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Hindu nationalism hurting India-China relations: Chinese media

Hindu nationalism hurting India-China relations: Chinese media

| | 20 Jul 2017, 01:00 pm
New Delhi/Beijing, Jul 20 (JEN): In a fresh salvo under the shadow of the Doklam standoff between two armies of India and China in Sikkim, the Chinese state media has alleged that rising Hindu nationalism in India is exacerbating bilateral ties.

A state-run news outlet in Beijing has also reminded India of its position, stating that New Delhi is 'weaker' than its Chinese counterpart, a fact that is seldom realised by Indian politician, it said.

Chinese tabloid Global Times has accused Indian Prime Minister Narendra Modi of mismanagement.

The tabloid also questioned the ability of  Modi's cabinet, reminding them about their failure to curb Hindu nationalistic violence against Muslims.

In recent years India has witnessed a growth in religious violence, where Muslims have been targetted more often than not.

"The election of Indian PM Narendra Modi has fueled the country’s nationalist sentiments. Modi took advantage of rising Hindu nationalism to come to power. This, on one hand, has enhanced his prestige and ability to control the country, but on the other, has made India more subject to the influence of conservatives, thus hampering reform," the Global Times reported.

"In diplomacy, New Delhi is demanded to act tougher in foreign relations, especially toward countries like Pakistan and China. The border row this time is an action targeted at China that caters to the demand of India’s religious nationalists," the report read.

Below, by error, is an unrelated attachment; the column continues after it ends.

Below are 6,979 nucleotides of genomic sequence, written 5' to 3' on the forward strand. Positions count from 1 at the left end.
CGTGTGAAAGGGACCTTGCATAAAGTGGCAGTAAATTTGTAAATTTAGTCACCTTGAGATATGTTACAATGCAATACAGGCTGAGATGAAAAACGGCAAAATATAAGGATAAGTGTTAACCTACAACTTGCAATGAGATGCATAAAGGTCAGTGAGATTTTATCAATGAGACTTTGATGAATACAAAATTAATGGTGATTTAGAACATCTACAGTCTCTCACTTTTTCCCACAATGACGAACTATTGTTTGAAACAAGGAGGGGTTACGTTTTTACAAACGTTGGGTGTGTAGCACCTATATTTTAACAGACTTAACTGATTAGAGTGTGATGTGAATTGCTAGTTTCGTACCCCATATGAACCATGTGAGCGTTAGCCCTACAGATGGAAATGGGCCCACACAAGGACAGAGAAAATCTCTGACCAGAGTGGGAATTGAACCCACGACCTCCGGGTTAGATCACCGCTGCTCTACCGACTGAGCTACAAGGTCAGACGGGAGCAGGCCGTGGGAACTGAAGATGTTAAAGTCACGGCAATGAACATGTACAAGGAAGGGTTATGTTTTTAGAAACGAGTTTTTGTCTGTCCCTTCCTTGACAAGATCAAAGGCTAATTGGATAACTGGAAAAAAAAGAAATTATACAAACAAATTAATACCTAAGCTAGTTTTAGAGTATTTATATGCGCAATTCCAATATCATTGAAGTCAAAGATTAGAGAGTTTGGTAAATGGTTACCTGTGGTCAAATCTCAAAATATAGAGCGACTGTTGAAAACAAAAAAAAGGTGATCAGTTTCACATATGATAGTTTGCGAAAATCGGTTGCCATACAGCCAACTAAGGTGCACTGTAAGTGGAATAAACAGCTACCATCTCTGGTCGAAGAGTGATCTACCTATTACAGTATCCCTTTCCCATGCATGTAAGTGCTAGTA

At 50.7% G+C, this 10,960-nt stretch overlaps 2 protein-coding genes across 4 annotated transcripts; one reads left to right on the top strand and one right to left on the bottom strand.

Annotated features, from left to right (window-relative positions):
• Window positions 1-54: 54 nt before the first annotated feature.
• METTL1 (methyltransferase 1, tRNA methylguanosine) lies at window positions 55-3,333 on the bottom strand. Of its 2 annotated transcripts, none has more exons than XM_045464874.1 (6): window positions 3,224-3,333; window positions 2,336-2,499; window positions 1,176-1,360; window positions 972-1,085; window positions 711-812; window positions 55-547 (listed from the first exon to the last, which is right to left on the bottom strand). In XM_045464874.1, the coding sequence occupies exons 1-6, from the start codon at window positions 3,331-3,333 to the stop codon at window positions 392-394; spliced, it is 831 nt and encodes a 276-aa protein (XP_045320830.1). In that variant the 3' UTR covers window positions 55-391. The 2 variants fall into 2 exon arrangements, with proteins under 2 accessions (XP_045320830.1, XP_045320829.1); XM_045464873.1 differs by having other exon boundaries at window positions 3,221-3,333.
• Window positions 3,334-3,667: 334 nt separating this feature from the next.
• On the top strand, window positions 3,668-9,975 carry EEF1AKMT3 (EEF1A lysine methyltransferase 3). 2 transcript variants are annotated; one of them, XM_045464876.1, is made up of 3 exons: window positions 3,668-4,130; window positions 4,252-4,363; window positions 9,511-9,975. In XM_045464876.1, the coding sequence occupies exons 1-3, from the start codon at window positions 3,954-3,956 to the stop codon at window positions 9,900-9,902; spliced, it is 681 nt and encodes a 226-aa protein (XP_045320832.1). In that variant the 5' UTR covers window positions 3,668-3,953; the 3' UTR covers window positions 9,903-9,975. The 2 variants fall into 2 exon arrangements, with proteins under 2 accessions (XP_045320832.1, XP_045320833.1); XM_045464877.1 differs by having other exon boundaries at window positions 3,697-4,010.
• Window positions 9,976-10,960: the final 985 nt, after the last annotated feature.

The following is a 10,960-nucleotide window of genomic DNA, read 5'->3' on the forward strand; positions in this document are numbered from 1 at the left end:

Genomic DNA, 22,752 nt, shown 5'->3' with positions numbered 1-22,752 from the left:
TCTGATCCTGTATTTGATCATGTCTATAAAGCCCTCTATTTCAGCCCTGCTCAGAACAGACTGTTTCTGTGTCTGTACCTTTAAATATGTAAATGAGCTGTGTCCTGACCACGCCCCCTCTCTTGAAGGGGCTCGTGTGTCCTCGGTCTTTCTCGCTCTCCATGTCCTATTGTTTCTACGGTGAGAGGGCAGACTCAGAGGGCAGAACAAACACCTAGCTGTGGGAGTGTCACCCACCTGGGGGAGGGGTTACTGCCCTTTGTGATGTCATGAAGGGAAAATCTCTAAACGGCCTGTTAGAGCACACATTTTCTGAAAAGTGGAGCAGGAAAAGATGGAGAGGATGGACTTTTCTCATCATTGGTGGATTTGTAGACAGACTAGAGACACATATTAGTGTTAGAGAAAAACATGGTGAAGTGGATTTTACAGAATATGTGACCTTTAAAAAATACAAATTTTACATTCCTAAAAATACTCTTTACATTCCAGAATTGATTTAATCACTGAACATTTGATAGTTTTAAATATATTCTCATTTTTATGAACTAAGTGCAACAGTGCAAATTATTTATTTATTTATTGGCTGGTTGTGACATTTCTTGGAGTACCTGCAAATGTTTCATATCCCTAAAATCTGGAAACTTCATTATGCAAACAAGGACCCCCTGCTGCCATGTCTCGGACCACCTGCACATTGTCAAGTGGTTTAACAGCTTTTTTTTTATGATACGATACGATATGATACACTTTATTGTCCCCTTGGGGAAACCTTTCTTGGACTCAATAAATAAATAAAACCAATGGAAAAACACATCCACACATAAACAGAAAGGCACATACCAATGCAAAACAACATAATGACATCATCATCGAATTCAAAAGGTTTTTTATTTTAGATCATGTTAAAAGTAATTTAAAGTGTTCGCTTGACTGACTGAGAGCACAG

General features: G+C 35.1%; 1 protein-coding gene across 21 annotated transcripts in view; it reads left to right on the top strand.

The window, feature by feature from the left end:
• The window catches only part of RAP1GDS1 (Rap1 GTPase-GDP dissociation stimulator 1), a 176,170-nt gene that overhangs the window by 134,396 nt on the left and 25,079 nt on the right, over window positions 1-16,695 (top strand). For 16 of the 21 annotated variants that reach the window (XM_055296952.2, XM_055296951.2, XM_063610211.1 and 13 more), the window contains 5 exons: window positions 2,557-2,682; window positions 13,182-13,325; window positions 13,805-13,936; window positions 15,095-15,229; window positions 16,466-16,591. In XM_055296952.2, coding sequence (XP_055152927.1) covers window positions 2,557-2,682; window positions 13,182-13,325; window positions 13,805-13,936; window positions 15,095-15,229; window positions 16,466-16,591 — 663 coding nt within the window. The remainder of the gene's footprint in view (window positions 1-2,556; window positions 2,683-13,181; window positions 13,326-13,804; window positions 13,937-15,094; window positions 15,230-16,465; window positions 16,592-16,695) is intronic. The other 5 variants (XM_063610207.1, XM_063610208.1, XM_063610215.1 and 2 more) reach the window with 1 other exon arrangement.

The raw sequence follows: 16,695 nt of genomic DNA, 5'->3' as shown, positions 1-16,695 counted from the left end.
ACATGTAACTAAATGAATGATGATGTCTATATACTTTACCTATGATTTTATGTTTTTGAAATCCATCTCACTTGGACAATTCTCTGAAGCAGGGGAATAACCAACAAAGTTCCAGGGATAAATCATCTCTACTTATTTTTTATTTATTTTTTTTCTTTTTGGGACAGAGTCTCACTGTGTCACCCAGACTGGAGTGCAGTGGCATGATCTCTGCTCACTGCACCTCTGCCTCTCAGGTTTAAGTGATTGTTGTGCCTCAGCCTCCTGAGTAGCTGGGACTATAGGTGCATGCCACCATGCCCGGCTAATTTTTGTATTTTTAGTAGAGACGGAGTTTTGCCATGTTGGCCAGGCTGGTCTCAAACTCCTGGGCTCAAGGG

"The Modi government can do nothing if religious nationalism becomes extreme, as shown in its failure to curb violent incidents against Muslims since he came to power in 2014," it added.

The report written by GT commentator Yu Ning also accused India of being jealous.

"Since India’s defeat in the Sino-Indian War of 1962, some Indians have been stuck in a zero-sum mentality in dealing with China. The war inflicted lingering pain on India and it became a hard knot to untie, leading to an ingrained suspicion of Chinese strategy. China’s development is seen as a misfortune to India. The faster China grows, the more fearful they are," the commentary read.

"India harbors deep strategic suspicion toward China. It considers China as a rival and a potential enemy. For a long time, it has hyped that China is pursuing what is called the ‘String of Pearls’ to encircle India. Despite China’s goodwill in inviting India to join the Belt and Road initiative, India insists on interpreting the project as a part of China’s strategic containment and encirclement of it," it read.

However, contrary to the hagiographic piece about China's goodwill, the country's own stance about Islam has riled watch dogs over the years.

Reports about human rights violation is a frequent occurrence in the Communist regime, especially their hostility towards Uyghur Muslims.

Earlier, this year, the World Uyghur Congress (WUC), a Munich-based umbrella organisation promoting rights of the Uyghur people, had alleged that China was trying to prevent Muslims of Xinjiang province from keeping fast in the holy month of Ramadan, reports said.

The Uyghurs are a Turkic ethnic group living in eastern and central Asia.

They are a minority in China. 

According to the WUC, officials in the Xinjiang province had order all eateries to remain open.

Government servants adhering to the Islamic faith had also been ordered to not keep a fast.

A Han official, speaking on the condition of anonymity, said that anyone who breaks the rule would be dealt with, if found out by the Chinese government.

The Muslim world has long cried foul at China's stance in Islamic matters.

In March, China banned burqas and long beards and in April banned Islamic baby names. 

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